There's perhaps no decision that's more important to senior citizens than deciding when to claim their Social Security benefits.
According to the Social Security Administration, 62% of today's aged beneficiaries lean on the program for at least half of their monthly income, with 34% virtually reliant on Social Security for all of their income (90%-plus). A poorly thought-out claiming decision could mean leaving thousands, or tens of thousands of dollars in lifetime benefits lying on the table.
Financial expert Suze Orman pushes for seniors to wait on Social Security
However, the most logical claiming decision appears to be to wait as long as possible. The reason? Though retired workers become eligible for benefits at age 62, your benefits grow by approximately 8% annually for each year you hold off, up until age 70. Hypothetically speaking, if we were to look at two identical retired workers who had the same earnings history, work history, and birth year, with one claiming at age 62 and one claiming at age 70, the one who claims at age 70 will have up to a 76% higher monthly payout than the worker claiming earlier.
This "wait until 70" advice is something that financial expert and former CNBC host Suze Orman has pushed to her audience. In a recent online report with AARP The Magazine, Orman wrote,
Delaying Social Security can be the most precious tool in your retirement planning kit. Delaying your Social Security start date until age 70 entitles you to a monthly payouts that's more than 75 percent higher than your age 62 benefit.
Orman also cites the fact that, according to the Centers for Disease Control and Prevention, the average 65-year-old will live another 19.4 years. This means extra forward planning is needed for generations of Americans who might live significantly longer than expected.
Lastly, Orman recommends working longer than your early 60s in order to give your retirement accounts an opportunity to last longer, as well as give yourself the chance to pay down or pay off any remaining debts, such as a mortgage.
Waiting until age 70 doesn't work for everyone
To be perfectly clear, I believe Suze Orman is a smart, skilled financial strategist. And the advice she's offered to AARP The Magazine is perfectly sound for some retirees. Unfortunately, there's a pretty sizable group of seniors who could be leaving a lot of lifetime benefits on the table if they follow Suze Orman's Social Security advice (even with Orman noting that claiming at 70 isn't for everyone, in passing).
For example, a person with a chronic health condition, or with immediate relatives who passed away before reaching the average life expectancy in the U.S. of between 78 and 79 years, may not be wise to wait until age 70.
You see, even though an early claimant would be taking a permanent reduction to their monthly payout, they'll receive this lower payout for up to 96 months prior to the age 70 claimant receiving their first benefit check. Again, assuming we were looking at two identical individuals, the lifetime value of benefits accrued would be equal right around their 78th to 79th year in age. In short, if you don't believe you'll reach the average U.S. life expectancy, claiming early can net you more in lifetime benefits. And remember, it's all about your aggregate benefits received, not just your monthly check.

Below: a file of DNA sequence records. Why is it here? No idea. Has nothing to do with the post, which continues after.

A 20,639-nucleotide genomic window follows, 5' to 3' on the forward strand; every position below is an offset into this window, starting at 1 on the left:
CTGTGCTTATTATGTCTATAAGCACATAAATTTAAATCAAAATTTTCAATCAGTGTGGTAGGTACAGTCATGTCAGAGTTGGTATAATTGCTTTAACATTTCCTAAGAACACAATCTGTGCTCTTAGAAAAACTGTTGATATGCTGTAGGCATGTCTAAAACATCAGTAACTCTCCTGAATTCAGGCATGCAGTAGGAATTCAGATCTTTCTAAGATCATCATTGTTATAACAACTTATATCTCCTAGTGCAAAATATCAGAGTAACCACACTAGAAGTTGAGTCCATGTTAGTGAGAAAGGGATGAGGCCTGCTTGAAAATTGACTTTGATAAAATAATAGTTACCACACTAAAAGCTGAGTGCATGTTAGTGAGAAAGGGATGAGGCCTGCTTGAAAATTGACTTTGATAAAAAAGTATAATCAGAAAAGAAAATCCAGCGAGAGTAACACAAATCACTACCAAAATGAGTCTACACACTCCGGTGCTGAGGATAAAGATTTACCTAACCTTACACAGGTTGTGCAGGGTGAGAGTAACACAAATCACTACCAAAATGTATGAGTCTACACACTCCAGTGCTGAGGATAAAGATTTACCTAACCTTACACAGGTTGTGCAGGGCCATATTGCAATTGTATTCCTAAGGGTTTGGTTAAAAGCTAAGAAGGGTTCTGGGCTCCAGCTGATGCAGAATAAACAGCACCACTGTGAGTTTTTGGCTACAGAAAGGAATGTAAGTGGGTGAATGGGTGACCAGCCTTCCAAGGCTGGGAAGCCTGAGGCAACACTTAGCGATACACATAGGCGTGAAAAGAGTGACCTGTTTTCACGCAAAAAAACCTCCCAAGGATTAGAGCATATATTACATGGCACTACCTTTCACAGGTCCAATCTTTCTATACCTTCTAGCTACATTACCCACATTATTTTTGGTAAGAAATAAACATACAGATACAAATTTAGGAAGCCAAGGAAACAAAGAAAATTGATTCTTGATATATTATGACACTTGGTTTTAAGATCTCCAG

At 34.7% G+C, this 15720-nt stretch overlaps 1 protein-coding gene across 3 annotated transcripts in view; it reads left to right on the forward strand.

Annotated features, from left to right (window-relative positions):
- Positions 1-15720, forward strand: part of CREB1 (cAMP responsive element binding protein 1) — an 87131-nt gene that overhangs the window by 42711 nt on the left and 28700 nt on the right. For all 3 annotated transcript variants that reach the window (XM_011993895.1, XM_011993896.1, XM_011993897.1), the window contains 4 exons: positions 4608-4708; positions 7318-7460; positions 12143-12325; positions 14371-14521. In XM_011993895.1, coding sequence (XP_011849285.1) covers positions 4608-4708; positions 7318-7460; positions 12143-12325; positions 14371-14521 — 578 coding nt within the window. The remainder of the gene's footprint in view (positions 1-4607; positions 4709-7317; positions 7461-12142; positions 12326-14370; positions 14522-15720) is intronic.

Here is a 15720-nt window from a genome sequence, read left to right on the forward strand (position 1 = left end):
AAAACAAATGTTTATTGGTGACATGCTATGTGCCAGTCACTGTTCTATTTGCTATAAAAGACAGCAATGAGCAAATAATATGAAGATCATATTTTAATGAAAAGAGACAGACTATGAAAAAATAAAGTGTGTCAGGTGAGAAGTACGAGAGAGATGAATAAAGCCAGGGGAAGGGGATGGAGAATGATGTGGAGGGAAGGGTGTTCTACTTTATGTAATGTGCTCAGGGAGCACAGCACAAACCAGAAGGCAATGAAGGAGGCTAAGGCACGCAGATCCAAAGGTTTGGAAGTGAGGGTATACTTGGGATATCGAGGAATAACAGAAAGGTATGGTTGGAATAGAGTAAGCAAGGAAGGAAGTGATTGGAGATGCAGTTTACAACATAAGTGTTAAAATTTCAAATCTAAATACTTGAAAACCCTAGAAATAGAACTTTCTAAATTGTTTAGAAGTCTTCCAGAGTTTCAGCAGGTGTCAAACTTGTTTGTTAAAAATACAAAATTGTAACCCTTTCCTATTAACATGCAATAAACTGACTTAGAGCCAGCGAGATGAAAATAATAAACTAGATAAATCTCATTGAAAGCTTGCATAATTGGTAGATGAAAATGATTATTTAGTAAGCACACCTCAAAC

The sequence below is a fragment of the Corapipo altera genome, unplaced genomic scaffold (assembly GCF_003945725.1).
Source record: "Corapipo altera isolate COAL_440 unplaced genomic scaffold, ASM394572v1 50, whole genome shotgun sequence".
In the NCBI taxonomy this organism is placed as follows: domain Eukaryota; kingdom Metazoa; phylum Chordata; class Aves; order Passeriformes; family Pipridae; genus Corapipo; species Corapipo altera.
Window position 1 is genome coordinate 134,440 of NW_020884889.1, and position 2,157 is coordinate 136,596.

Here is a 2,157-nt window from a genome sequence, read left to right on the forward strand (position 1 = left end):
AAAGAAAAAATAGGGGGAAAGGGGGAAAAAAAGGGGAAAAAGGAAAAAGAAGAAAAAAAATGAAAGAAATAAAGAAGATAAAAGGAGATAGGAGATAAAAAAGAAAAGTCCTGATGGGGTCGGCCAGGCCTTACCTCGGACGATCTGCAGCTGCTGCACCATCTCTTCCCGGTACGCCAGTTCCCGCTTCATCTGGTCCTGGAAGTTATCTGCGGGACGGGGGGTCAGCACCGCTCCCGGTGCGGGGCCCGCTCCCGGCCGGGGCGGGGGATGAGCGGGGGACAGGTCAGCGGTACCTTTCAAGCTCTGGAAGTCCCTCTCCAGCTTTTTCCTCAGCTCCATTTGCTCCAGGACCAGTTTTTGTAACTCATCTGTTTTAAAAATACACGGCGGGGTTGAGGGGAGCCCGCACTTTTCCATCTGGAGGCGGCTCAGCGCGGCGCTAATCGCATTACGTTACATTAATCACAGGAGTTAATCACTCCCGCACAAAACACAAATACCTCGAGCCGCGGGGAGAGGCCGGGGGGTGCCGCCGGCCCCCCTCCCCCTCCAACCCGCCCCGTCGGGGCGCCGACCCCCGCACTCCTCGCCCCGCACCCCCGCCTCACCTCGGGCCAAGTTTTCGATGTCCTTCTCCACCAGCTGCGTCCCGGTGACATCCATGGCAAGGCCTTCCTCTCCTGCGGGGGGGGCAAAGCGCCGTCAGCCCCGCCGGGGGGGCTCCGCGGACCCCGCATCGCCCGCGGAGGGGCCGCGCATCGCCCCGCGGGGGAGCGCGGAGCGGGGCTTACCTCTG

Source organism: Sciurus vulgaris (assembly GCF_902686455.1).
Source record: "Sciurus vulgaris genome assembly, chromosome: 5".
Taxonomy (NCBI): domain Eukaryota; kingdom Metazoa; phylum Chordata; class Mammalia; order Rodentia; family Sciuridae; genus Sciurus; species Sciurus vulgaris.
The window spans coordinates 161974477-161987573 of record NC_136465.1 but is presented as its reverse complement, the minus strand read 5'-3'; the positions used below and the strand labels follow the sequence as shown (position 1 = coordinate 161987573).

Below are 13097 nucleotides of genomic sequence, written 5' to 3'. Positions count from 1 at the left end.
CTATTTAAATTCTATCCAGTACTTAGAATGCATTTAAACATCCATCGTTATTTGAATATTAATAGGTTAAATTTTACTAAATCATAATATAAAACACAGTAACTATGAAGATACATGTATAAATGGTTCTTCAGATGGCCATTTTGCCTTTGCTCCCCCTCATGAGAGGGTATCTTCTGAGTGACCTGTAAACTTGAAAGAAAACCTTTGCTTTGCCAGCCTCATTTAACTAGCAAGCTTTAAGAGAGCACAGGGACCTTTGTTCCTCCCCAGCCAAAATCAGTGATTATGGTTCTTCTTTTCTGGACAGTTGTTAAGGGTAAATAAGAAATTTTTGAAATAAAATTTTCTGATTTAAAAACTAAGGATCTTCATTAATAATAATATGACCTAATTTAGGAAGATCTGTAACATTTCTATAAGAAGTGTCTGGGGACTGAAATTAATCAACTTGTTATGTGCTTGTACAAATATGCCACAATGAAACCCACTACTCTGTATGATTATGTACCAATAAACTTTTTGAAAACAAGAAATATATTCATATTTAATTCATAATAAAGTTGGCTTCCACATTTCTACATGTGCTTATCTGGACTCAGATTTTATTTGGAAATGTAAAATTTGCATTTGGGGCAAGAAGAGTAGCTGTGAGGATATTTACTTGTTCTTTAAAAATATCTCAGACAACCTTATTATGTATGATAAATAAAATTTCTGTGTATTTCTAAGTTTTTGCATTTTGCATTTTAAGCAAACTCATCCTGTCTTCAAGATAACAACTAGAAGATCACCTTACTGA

Another situation where waiting may not make sense is if you're a notably lower-earning spouse relative to your husband or wife. Ideally, the spouse with the substantially higher lifetime earnings will let their benefit accrue at 8% per year until age 70. That way, when finally claimed, it'll have a larger impact on household income. But there's a good chance this couple would still want to generate some income in the meantime. If neither is working nor can work, the lower-earning spouse claiming early can be an easy and prudent way to generate some household income.
Also keep in mind that some aged Americans aren't able to work until their late 60s or into their early 70s. Some have physical or health limitations that could prevent employment, while others could simply face the challenge of finding employment commensurate with the experience and skill set. For these folks, claiming early may not be much of a choice and more of a necessity.
The rich (who want to minimize their federal tax bill), seniors who are deeply indebted, and those worried about a possible cut to their payout by 2034 as a result of congressional inaction, may also benefit by claiming early.
One-size-fits-all doesn't work with Social Security
Ultimately, your claiming age will prove to be a bit of a crapshoot since none of us (thankfully!) knows our expiration date. Therefore, all we can do is take the financial, health, and marital information we have before us and make the best decision possible for our unique situation. While Orman's approach is a smart one for a number of future retirees, it's far from a fix-all that ensures everyone comes out a winner.
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